On 6 August, the National Council SPCA will be heading back to the Grahamstown High Court to support the prohibition of exporting live sheep by sea.
Previously, the high court urgently heard the matter on 9 June, subsequently granting the NSPCA an interim interim interdict stopping plans of shipment of sheep by Kuwait company Al Mawashi.
“It is surprising that the RPO have suddenly gone against the decision made by them, and other members of the Livestock Welfare Coordinating Committee (LWCC)” said the NSPCA in a terse letter.
Under RPO, the NSPCA remained confident that livestock farmers would understand their posture. However, a majority of African sheep farmers we spoke too were affected by the High Court decision.
“The animals were quarantined in one place, inspected thoroughly by government officials. All of a sudden, we were informed NSPCA is involved, our payments would be delayed, like, what is the SPCA doing in the livestock business?” said a prominent livestock farmer from Idutywa, Eastern Cape.
RPO’s about turn was enthusiastically swayed by a government inspection report which inspected previous two shipments of Al Mawashi.
“Government officials tasked with insuring compliance have indicated in these reports that the OIE standards have been complied with. Furthermore, two veterinary experts, on behalf of the RMIF, inspected the ship and feedlot” said the RPO.
NSPCA claimed that the Al Mawashi vessels were, as a standard, not cleaned for the entire journey ‘so the sheep are forced to live in their own excrement, with inadequate ventilation.’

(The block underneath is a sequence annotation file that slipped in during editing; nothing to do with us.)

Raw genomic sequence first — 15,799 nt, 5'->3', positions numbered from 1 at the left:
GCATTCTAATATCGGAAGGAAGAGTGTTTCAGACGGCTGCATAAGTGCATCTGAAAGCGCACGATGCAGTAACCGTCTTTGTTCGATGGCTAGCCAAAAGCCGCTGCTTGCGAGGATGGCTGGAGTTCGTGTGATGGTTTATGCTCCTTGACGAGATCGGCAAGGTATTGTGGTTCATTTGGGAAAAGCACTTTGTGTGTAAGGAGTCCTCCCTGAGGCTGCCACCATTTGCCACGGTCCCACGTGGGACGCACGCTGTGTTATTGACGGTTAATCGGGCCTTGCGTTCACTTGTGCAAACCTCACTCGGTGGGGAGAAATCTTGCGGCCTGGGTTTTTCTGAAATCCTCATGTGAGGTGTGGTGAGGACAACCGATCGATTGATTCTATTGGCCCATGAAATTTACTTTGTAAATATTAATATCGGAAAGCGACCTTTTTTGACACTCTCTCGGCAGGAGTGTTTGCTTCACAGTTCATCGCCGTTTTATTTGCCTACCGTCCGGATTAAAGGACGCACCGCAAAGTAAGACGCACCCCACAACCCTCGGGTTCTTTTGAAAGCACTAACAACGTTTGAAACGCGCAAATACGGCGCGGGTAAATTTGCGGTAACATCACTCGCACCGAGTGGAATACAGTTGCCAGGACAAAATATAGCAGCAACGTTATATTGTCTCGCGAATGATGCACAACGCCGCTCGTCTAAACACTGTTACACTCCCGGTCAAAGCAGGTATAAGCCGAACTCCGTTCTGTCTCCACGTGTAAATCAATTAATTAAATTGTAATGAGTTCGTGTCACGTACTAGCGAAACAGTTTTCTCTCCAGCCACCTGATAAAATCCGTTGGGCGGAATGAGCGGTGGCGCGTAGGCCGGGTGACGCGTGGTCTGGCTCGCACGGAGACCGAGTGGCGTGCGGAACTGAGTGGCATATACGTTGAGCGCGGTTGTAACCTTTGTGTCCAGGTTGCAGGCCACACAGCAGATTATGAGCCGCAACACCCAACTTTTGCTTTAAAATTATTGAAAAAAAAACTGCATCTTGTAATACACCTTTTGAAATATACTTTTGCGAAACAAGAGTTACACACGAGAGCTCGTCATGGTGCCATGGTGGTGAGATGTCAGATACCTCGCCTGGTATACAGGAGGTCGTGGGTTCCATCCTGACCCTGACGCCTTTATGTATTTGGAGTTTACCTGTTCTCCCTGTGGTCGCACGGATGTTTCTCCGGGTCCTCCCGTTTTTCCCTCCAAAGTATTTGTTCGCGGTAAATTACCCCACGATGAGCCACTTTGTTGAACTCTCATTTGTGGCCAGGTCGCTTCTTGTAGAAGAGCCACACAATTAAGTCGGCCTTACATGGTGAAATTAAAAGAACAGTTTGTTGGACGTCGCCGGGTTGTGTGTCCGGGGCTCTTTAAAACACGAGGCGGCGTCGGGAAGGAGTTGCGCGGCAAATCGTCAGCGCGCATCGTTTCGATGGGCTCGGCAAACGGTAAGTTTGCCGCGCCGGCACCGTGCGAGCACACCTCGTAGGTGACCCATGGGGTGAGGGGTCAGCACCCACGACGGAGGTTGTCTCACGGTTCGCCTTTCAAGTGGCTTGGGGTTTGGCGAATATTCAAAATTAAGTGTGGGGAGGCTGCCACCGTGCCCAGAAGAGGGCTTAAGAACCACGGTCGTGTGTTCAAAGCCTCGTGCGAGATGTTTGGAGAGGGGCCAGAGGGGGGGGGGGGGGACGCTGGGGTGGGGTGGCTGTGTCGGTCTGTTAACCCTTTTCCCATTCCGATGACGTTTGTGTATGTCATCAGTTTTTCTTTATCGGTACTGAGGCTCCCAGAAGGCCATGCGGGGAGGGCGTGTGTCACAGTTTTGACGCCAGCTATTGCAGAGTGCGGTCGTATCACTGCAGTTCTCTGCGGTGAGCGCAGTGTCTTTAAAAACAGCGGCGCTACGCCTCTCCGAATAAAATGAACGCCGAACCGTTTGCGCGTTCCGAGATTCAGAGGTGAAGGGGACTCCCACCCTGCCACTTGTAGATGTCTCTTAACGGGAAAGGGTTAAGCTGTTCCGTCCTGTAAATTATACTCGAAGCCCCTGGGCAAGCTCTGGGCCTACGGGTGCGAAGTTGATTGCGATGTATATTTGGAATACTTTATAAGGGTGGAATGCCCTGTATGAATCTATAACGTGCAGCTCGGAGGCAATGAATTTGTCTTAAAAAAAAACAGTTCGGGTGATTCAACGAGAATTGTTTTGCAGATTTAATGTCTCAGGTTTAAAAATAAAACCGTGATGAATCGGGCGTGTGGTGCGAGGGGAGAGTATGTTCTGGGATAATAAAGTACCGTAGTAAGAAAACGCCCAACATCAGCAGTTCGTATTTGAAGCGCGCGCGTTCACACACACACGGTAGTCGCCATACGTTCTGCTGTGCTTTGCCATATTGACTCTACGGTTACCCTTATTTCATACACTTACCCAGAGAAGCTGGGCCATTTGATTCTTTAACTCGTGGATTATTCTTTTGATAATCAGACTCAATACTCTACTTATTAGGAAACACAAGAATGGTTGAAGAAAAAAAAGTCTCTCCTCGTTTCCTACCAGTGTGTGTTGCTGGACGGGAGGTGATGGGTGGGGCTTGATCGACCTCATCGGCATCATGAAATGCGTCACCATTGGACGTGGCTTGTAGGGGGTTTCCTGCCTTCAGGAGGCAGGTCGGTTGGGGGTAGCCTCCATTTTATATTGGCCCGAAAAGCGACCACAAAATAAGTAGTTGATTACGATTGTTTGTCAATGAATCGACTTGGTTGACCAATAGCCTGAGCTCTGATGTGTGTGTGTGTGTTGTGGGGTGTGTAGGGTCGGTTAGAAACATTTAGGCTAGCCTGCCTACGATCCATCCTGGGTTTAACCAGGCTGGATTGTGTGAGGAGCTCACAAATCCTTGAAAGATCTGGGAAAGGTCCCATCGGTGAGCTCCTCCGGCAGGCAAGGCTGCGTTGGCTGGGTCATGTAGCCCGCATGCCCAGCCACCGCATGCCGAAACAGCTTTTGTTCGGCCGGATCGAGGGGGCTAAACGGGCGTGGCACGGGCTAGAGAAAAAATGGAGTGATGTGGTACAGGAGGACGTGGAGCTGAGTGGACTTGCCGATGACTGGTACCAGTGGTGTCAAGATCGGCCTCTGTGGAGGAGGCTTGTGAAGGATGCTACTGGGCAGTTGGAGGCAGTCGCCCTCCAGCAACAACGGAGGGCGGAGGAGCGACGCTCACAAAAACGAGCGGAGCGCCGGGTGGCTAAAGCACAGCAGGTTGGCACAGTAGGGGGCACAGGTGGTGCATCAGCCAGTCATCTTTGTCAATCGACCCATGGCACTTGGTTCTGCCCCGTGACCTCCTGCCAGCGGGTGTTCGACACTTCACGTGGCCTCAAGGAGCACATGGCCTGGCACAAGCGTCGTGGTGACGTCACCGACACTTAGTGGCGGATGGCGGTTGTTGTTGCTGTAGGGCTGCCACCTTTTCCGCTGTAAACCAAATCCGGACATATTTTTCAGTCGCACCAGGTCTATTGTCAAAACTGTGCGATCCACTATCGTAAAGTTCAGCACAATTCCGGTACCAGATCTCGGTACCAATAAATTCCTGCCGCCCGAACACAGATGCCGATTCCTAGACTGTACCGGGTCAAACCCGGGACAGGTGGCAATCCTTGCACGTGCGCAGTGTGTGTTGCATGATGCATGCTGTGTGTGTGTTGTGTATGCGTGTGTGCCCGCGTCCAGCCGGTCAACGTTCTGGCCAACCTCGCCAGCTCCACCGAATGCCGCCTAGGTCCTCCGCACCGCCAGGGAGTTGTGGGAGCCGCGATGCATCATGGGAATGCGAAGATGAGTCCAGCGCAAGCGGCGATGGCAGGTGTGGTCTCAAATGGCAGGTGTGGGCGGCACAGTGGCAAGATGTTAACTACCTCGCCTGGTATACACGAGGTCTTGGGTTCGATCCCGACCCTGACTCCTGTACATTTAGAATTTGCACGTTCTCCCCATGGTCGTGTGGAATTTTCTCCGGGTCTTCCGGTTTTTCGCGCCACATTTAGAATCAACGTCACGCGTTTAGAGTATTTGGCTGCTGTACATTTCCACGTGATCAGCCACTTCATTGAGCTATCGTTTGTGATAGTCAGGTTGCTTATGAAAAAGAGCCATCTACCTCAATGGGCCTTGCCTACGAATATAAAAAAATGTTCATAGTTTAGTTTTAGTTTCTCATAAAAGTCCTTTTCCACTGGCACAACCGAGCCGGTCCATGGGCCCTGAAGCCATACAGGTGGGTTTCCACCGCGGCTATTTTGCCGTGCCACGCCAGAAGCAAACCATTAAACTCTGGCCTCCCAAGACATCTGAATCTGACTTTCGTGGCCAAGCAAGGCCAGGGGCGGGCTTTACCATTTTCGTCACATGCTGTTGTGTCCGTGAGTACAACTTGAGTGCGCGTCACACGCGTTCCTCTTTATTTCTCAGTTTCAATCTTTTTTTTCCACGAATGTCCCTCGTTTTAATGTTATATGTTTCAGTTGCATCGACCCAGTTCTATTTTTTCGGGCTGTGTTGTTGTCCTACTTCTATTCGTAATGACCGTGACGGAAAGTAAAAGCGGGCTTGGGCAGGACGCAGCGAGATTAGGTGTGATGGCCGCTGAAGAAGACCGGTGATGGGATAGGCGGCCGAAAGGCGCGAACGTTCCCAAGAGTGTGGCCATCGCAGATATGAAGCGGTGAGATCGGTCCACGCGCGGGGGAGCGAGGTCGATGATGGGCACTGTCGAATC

There was no evidence supporting NSPCA claims, neither an effort to independently evaluate the Al Mawashi vessel.
Al Mawashi recently acquired a new vessel called “Al Kuwait” and said all its ships were designed according to a modern technical system “to create a healthy and safe atmosphere for live cattle in compliance with the international standards of care and subsistence.”
According to the company, it dealt with animals according to the teachings and values of its Muslim and Arab society.
The RPO, flanked by Agri SA said two veterinary experts embarked on the vessel to inspect it on behalf of the Red Meat Industry Forum (RMIF).
“In their opinion, both the ship and feedlot were compliant. It is their opinion that the sheep should be loaded as soon as possible” read the statement jointly.
Government as an authoritative body, conducted inspection according to OIE standards and cleared the vessel as safe for export of sheep.
“In our reading as black farmers, Al Mawashi was relying less on Australia and looking to the South African market for sheep. The involvement and sudden interest of NSPCA in this instance is suspect, and it is something we are following up as peoples income are at stake” said the farmer from Idutywa.